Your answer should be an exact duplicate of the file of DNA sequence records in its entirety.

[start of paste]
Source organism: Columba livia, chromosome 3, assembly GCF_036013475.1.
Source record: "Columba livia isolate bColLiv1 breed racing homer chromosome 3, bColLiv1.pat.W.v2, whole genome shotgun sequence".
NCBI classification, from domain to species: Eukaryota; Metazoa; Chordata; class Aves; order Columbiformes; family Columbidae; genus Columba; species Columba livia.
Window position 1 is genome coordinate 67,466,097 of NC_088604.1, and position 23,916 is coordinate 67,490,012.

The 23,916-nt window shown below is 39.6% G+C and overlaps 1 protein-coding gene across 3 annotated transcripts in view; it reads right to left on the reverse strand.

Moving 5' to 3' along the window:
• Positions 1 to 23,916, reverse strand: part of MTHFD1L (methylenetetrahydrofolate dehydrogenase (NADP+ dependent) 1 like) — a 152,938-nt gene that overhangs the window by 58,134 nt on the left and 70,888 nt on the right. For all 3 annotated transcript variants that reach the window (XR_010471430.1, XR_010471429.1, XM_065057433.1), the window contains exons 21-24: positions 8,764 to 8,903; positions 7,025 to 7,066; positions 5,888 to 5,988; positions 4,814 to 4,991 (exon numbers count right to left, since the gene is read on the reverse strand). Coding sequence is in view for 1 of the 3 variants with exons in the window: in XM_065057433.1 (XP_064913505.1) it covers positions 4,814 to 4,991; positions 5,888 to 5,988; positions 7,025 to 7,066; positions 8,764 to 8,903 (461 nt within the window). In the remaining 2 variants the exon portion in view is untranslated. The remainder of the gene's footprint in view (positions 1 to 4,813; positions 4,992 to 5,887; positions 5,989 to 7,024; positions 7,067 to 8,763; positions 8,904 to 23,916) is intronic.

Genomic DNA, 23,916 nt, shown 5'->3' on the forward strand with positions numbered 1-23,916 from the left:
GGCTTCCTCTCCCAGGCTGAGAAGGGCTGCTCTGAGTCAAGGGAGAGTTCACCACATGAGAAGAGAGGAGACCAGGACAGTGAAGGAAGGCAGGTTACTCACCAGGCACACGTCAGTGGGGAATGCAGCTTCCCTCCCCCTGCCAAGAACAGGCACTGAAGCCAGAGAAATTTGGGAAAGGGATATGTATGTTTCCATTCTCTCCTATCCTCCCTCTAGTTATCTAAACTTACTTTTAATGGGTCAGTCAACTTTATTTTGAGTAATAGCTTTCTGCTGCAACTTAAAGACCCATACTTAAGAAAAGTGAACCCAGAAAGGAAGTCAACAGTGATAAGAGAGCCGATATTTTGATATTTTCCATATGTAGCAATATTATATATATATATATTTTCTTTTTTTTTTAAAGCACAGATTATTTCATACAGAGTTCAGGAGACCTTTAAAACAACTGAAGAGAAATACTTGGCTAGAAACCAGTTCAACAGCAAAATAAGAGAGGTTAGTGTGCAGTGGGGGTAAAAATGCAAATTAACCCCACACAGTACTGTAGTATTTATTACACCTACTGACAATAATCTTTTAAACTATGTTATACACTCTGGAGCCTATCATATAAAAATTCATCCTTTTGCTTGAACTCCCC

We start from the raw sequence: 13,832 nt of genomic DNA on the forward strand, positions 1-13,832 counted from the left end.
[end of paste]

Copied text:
Source organism: Columba livia, chromosome 3, assembly GCF_036013475.1.
Source record: "Columba livia isolate bColLiv1 breed racing homer chromosome 3, bColLiv1.pat.W.v2, whole genome shotgun sequence".
NCBI classification, from domain to species: Eukaryota; Metazoa; Chordata; class Aves; order Columbiformes; family Columbidae; genus Columba; species Columba livia.
Window position 1 is genome coordinate 67,466,097 of NC_088604.1, and position 23,916 is coordinate 67,490,012.

The 23,916-nt window shown below is 39.6% G+C and overlaps 1 protein-coding gene across 3 annotated transcripts in view; it reads right to left on the reverse strand.

Moving 5' to 3' along the window:
• Positions 1 to 23,916, reverse strand: part of MTHFD1L (methylenetetrahydrofolate dehydrogenase (NADP+ dependent) 1 like) — a 152,938-nt gene that overhangs the window by 58,134 nt on the left and 70,888 nt on the right. For all 3 annotated transcript variants that reach the window (XR_010471430.1, XR_010471429.1, XM_065057433.1), the window contains exons 21-24: positions 8,764 to 8,903; positions 7,025 to 7,066; positions 5,888 to 5,988; positions 4,814 to 4,991 (exon numbers count right to left, since the gene is read on the reverse strand). Coding sequence is in view for 1 of the 3 variants with exons in the window: in XM_065057433.1 (XP_064913505.1) it covers positions 4,814 to 4,991; positions 5,888 to 5,988; positions 7,025 to 7,066; positions 8,764 to 8,903 (461 nt within the window). In the remaining 2 variants the exon portion in view is untranslated. The remainder of the gene's footprint in view (positions 1 to 4,813; positions 4,992 to 5,887; positions 5,989 to 7,024; positions 7,067 to 8,763; positions 8,904 to 23,916) is intronic.

Genomic DNA, 23,916 nt, shown 5'->3' on the forward strand with positions numbered 1-23,916 from the left:
GGCTTCCTCTCCCAGGCTGAGAAGGGCTGCTCTGAGTCAAGGGAGAGTTCACCACATGAGAAGAGAGGAGACCAGGACAGTGAAGGAAGGCAGGTTACTCACCAGGCACACGTCAGTGGGGAATGCAGCTTCCCTCCCCCTGCCAAGAACAGGCACTGAAGCCAGAGAAATTTGGGAAAGGGATATGTATGTTTCCATTCTCTCCTATCCTCCCTCTAGTTATCTAAACTTACTTTTAATGGGTCAGTCAACTTTATTTTGAGTAATAGCTTTCTGCTGCAACTTAAAGACCCATACTTAAGAAAAGTGAACCCAGAAAGGAAGTCAACAGTGATAAGAGAGCCGATATTTTGATATTTTCCATATGTAGCAATATTATATATATATATATTTTCTTTTTTTTTTAAAGCACAGATTATTTCATACAGAGTTCAGGAGACCTTTAAAACAACTGAAGAGAAATACTTGGCTAGAAACCAGTTCAACAGCAAAATAAGAGAGGTTAGTGTGCAGTGGGGGTAAAAATGCAAATTAACCCCACACAGTACTGTAGTATTTATTACACCTACTGACAATAATCTTTTAAACTATGTTATACACTCTGGAGCCTATCATATAAAAATTCATCCTTTTGCTTGAACTCCCC

We start from the raw sequence: 13,832 nt of genomic DNA on the forward strand, positions 1-13,832 counted from the left end.